“True,” Marion added. “It’s not like there’s anyone else around here she’s going to meet up with. And Town is much too far to go by foot. She may be waiting for you and you don’t know it.”

“Surprises for everyone!” Jenny exclaimed, waving her fan in the air in an attempt to literally wave away the rising awkward feelings.

Desmond smiled, thanking the ladies for their words of encouragement. Taking quick steps, he went towards to the other side of the river he until recently would shout to. The three women followed his moves, knowing he was trying to avoid their gazes. As he disappeared around the corner of the cottage, they burst into giggles again, though this time Hannah’s mother sported a little more concern on her face.

This is not going to turn out like we’re hoping, she thought, hiding her growing apprehension.. Turning back to her chattering daughters she joined in their informal conversation, content for now to see how events unfold before making her uneasiness known.

“What did they mean that she couldn’t be with someone else?” Desmond contemplated as he walked alongside the river. “Is there someone else to worry about? I don’t remember anyone else living around here.” Paranoia began to settle in his already racing mind. “Marion is right. Town is too far to go by foot. They don’t even have the means for Hannah to go all the time even if there was someone.” He tried not to think too hard about what they were implying. He felt his heart grow heavy, his stomach queasy with every assumption.

A figure siting alone on the grass came into view releasing a small sigh of relief from him. Desmond was used to seeing her in drab work clothes, which consisted of a coarse wool shirt and brown skirt. Along with the flowers in her braided short hair, she wore an intricate embroidered dress made of red velvet and gold thread. Not the sort of dress a girl should be wearing to lounge in damp pasture. He had never seen her as beautiful as she was at that moment and couldn’t help but stare.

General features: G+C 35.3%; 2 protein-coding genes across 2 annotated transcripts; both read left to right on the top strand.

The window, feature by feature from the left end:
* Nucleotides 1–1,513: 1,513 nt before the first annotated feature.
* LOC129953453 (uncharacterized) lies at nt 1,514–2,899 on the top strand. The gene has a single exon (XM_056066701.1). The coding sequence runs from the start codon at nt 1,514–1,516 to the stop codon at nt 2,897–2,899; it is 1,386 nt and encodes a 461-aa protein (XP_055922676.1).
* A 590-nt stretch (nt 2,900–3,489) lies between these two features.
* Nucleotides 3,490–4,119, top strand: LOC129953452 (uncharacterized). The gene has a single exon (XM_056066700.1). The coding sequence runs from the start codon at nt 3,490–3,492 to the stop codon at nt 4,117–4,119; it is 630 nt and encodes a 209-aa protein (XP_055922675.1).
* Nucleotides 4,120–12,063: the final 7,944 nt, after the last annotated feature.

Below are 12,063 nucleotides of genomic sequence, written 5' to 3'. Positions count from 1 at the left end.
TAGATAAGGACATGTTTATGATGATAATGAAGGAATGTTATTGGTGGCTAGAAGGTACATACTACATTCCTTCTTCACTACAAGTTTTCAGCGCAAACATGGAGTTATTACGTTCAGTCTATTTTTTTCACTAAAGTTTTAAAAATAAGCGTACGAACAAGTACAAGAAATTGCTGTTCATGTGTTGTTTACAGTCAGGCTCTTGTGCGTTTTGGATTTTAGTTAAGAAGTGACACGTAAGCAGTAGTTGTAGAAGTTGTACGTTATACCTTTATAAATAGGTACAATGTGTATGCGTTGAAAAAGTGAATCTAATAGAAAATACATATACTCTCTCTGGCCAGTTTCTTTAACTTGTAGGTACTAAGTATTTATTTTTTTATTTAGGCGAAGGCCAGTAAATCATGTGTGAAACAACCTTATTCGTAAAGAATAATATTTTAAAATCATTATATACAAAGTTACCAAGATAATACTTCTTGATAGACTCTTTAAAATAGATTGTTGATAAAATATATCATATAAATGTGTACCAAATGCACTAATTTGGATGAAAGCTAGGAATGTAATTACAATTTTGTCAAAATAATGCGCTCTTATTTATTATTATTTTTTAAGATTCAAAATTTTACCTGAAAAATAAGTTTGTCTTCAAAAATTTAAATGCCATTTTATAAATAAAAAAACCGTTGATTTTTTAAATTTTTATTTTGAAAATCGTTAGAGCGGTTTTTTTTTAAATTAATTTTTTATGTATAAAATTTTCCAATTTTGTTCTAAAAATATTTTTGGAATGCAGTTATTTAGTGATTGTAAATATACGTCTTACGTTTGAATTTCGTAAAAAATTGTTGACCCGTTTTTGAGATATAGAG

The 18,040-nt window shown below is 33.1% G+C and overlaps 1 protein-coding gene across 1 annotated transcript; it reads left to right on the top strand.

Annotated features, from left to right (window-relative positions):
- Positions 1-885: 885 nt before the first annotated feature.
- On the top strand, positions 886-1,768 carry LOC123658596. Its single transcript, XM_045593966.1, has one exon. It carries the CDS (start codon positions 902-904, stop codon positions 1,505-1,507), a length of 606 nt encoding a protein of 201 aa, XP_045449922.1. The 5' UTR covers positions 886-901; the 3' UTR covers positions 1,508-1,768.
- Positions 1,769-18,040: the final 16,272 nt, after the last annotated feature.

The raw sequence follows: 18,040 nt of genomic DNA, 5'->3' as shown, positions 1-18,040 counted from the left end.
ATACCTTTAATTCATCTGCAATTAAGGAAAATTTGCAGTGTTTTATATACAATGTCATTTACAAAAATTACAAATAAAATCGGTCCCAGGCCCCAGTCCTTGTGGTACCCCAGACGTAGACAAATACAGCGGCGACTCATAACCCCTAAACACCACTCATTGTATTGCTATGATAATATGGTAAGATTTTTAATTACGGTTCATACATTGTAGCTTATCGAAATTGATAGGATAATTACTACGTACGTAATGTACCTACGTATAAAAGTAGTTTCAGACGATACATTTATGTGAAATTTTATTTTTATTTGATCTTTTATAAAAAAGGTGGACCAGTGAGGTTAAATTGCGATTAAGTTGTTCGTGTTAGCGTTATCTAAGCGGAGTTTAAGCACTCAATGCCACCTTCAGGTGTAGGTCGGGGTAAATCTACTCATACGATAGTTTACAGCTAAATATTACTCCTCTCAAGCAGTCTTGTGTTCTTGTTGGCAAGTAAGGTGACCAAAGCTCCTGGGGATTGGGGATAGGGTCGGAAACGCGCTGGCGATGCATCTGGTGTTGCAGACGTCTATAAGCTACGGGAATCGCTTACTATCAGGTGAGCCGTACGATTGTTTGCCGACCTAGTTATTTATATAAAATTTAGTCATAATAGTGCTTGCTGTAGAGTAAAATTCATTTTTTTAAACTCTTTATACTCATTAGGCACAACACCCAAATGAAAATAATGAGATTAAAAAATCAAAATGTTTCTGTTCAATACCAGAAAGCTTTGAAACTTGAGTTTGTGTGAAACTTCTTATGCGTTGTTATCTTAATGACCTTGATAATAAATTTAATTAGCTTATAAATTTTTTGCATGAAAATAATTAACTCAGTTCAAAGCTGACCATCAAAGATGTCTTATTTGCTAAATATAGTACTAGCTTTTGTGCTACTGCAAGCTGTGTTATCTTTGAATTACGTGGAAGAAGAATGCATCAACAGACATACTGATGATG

Hannah sat entranced by something in her fingers, not noticing Desmond until he at last called her attention.

“Hello,” he shyly started. “I was told you’d be here.”

Hannah looked up, startled by the sudden talking. “Oh, hello,” she answered, distracted by what looked to be a lock of black hair.

He took a seat next to her, leaning over to see what she had. “What do you have there?” he asked.

Her small hand closed on the lock, almost hesitant to show him. “It’s a gift.”

He looked away for a moment, unsure what to make of it. “It looks like a lock of hair to me. What kind of gift is that?”

“Remember when you asked me if I noticed the unicorn by the river?”

“And you said you didn’t see it.”

“Well I didn’t see it then.” Hannah continued with uncertainty in her voice. “I’m not sure why. I can’t believe I missed Alaric that first time.”

“Alaric?” He found himself having trouble with the name. “Who’s that?”

“The black unicorn you saw,” Hannah answered with slight disbelief in her voice. “After I had finished my chores that day I went and took a stroll. It was in this spot that he revealed himself to me.”

Gunther’s ominous words echoed in the young man’s mind.

“He told me his name was Alaric and that he wanted me to meet him again. Can you believe it?” Hannah’s face beamed with dreamy excitement, causing anxiety in her companion.

“What else did he tell you?” Desmond asked, watching how her fingers caressed the silky lock of black hair.

At first she hesitated to share her experience with Desmond. But he wasn’t the type to harm anything much less a unicorn plus she had such an urge to tell someone.

“Alaric is the leader of a herd of unicorns living in a far away valley with a kingdom of elves. The unicorns help the elves cross over, whatever that means in exchange for their protection.”

“Crossing over is what an elf does when they decide they have spent enough time in this world.” Desmond searched his memory for other facts. “They can do it themselves but it requires a lot of magic, leaving them very weak on the other side. Unicorns can cross over without much thought, or at least that’s what I heard. It’s natural that elves would make such a pact with them.”

“I didn’t know you knew so much about elves.” She nudged him playfully.

“I do have to study once in a while,” he answered back. “What do you think I do all day? Gather vegetables?”